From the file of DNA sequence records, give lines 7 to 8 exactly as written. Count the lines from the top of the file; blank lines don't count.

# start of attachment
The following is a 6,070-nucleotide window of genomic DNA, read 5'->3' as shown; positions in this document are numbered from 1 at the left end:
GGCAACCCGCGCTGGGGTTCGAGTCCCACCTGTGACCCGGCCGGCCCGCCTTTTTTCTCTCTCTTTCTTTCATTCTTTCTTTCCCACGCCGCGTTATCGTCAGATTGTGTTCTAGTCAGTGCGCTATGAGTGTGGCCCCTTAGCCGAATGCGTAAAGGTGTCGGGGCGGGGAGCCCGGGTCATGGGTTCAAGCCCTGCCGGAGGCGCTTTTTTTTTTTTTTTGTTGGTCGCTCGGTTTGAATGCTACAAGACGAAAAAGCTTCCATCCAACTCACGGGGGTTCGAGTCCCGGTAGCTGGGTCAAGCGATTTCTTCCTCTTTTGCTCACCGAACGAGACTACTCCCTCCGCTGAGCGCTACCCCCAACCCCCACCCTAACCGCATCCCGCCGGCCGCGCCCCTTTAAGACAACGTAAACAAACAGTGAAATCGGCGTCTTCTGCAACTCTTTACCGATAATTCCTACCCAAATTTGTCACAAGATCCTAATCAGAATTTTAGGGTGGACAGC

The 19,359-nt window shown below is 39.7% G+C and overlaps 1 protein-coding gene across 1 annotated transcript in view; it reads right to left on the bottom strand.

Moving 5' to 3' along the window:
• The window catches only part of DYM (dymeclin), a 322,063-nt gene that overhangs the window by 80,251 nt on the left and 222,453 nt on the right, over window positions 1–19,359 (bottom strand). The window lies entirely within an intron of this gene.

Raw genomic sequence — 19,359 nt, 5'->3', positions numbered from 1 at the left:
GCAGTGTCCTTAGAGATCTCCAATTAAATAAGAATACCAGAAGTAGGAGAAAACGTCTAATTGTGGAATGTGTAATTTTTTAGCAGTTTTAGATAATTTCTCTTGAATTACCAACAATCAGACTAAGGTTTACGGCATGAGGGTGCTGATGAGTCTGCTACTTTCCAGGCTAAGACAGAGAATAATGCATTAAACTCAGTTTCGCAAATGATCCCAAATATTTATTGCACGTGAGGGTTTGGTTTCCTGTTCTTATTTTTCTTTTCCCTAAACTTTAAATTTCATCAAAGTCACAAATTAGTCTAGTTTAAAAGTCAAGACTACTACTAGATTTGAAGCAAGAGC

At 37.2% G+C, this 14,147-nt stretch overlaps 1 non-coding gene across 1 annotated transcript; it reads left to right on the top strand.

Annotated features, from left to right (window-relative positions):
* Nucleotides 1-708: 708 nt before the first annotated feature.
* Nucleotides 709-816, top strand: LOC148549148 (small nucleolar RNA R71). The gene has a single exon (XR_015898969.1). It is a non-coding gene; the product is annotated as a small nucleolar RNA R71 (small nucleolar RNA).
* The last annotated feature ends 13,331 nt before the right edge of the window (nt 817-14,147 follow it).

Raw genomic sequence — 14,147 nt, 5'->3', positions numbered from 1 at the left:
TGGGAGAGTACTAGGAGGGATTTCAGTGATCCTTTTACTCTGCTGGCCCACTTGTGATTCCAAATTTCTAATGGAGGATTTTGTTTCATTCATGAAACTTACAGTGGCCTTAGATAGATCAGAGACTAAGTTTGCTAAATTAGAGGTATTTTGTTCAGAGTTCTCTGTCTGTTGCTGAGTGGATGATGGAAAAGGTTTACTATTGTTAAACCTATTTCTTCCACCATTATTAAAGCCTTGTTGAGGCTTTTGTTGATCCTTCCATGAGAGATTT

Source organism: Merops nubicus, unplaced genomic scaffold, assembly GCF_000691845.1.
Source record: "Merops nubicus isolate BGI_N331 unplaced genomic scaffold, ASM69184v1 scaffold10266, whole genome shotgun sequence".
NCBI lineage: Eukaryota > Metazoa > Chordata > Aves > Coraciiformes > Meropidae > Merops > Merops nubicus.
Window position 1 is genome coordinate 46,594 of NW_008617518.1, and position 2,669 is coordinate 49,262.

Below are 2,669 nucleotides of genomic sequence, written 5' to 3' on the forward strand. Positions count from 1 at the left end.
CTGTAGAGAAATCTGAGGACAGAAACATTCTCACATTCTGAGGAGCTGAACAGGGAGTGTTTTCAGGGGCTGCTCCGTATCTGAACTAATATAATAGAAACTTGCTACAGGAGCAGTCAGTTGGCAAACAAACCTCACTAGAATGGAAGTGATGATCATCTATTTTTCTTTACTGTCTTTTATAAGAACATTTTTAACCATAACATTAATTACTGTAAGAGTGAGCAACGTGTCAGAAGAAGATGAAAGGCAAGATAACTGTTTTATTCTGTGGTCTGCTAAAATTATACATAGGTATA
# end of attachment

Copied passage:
GCAGTGTCCTTAGAGATCTCCAATTAAATAAGAATACCAGAAGTAGGAGAAAACGTCTAATTGTGGAATGTGTAATTTTTTAGCAGTTTTAGATAATTTCTCTTGAATTACCAACAATCAGACTAAGGTTTACGGCATGAGGGTGCTGATGAGTCTGCTACTTTCCAGGCTAAGACAGAGAATAATGCATTAAACTCAGTTTCGCAAATGATCCCAAATATTTATTGCACGTGAGGGTTTGGTTTCCTGTTCTTATTTTTCTTTTCCCTAAACTTTAAATTTCATCAAAGTCACAAATTAGTCTAGTTTAAAAGTCAAGACTACTACTAGATTTGAAGCAAGAGC

At 37.2% G+C, this 14,147-nt stretch overlaps 1 non-coding gene across 1 annotated transcript; it reads left to right on the top strand.